Radio image of spiral galaxy NGC 4631

Radio image of spiral galaxy NGC 4631

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Credit: NRAO/AUI/NSF/SCIENCE PHOTO LIBRARY

Restrictions: This image may not be used to state or imply the endorsement by NRAO, AUI or NSF of any company or product

Caption: False colour radio image of the spiral galaxy NGC 4631 at a wavelength of 20 cm taken with the Very Large Array (VLA) radio telescope, New Mexico. NGC 4631 is a spiral galaxy seen almost exactly edge- on. The brightest emission (red to light blue) comes from highly energetic charged particles, called cosmic rays, within the galaxy. The purple region corresponds to emission from areas far above and below the plane of the galaxy showing that NGC 4631 has a radio halo caused by cosmic rays leaking out of the disc of the galaxy. This image shows a field of view 18x18 arcmin at a resolution of 30 arcsec. Observers; R. Ekers, R. Sancisi & M. Shapiro. 25/Oct/81, C-configuration, 27 antennae. This picture may not be used to state or imply the endorsement by NRAO, AUI or NSF of any company or product.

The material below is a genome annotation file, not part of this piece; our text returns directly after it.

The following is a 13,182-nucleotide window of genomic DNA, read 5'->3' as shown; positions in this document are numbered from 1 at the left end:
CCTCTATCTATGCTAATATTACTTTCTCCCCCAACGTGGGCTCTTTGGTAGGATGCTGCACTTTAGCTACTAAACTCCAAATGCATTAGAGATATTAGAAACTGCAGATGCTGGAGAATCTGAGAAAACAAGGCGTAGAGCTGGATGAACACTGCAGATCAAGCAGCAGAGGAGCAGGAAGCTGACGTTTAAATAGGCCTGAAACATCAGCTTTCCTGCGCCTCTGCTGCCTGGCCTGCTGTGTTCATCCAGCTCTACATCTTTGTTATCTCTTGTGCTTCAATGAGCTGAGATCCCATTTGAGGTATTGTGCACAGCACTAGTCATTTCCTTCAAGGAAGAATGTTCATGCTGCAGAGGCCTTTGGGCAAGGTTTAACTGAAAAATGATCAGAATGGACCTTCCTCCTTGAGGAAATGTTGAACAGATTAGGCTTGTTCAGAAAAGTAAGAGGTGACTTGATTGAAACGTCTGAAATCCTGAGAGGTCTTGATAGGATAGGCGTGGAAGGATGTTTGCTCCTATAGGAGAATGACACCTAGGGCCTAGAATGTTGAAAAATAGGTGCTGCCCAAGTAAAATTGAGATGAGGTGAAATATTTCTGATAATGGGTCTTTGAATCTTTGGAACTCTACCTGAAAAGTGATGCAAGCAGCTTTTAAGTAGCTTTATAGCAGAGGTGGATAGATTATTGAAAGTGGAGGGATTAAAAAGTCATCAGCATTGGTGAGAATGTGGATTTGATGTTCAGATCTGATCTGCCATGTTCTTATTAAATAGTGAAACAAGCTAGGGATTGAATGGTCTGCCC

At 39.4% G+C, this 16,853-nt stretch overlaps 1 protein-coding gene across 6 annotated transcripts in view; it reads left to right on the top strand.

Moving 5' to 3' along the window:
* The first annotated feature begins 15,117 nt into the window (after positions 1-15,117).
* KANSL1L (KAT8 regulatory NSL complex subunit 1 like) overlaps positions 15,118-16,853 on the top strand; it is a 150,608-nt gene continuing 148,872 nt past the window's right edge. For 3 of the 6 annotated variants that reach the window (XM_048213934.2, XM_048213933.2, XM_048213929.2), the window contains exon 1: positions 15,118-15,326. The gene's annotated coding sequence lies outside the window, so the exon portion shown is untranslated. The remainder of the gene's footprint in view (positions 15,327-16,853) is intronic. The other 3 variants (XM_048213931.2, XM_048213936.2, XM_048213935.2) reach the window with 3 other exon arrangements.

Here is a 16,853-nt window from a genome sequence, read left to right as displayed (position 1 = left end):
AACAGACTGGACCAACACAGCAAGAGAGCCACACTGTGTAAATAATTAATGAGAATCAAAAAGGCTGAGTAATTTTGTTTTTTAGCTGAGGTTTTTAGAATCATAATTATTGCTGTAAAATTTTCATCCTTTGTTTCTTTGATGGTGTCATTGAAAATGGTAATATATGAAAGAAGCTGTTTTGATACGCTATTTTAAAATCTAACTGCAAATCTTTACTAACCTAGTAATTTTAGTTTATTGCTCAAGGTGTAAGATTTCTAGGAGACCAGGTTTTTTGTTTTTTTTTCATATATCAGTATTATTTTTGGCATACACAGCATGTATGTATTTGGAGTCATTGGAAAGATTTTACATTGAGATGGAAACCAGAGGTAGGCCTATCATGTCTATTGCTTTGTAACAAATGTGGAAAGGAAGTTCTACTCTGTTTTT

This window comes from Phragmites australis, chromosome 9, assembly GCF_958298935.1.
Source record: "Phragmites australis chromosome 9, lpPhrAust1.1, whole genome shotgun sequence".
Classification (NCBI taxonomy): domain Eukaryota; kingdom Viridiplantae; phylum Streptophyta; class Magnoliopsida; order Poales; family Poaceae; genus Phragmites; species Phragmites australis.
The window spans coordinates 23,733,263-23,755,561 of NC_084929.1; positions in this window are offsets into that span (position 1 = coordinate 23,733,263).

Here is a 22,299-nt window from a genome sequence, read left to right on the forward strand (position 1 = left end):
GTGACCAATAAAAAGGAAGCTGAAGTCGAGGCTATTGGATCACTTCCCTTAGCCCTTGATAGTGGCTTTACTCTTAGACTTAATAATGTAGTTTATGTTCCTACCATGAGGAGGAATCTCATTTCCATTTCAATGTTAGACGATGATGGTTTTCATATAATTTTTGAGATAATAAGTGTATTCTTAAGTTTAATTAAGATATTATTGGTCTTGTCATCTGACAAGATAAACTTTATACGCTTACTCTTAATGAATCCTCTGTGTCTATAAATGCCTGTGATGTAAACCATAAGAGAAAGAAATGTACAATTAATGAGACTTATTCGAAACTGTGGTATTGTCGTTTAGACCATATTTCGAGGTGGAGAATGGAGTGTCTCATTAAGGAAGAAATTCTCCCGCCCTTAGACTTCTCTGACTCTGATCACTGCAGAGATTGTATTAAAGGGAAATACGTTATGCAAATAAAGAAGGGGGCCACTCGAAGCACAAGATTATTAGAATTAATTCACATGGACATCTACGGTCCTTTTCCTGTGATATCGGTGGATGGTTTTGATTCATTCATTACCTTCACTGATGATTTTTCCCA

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Keywords: astronomy, cosmic ray, cosmology, galactic, galaxy, ngc 4631, radi, radio astronomy, science, spiral, spiral galaxy, very large array, vla imagery, vla radio telescope

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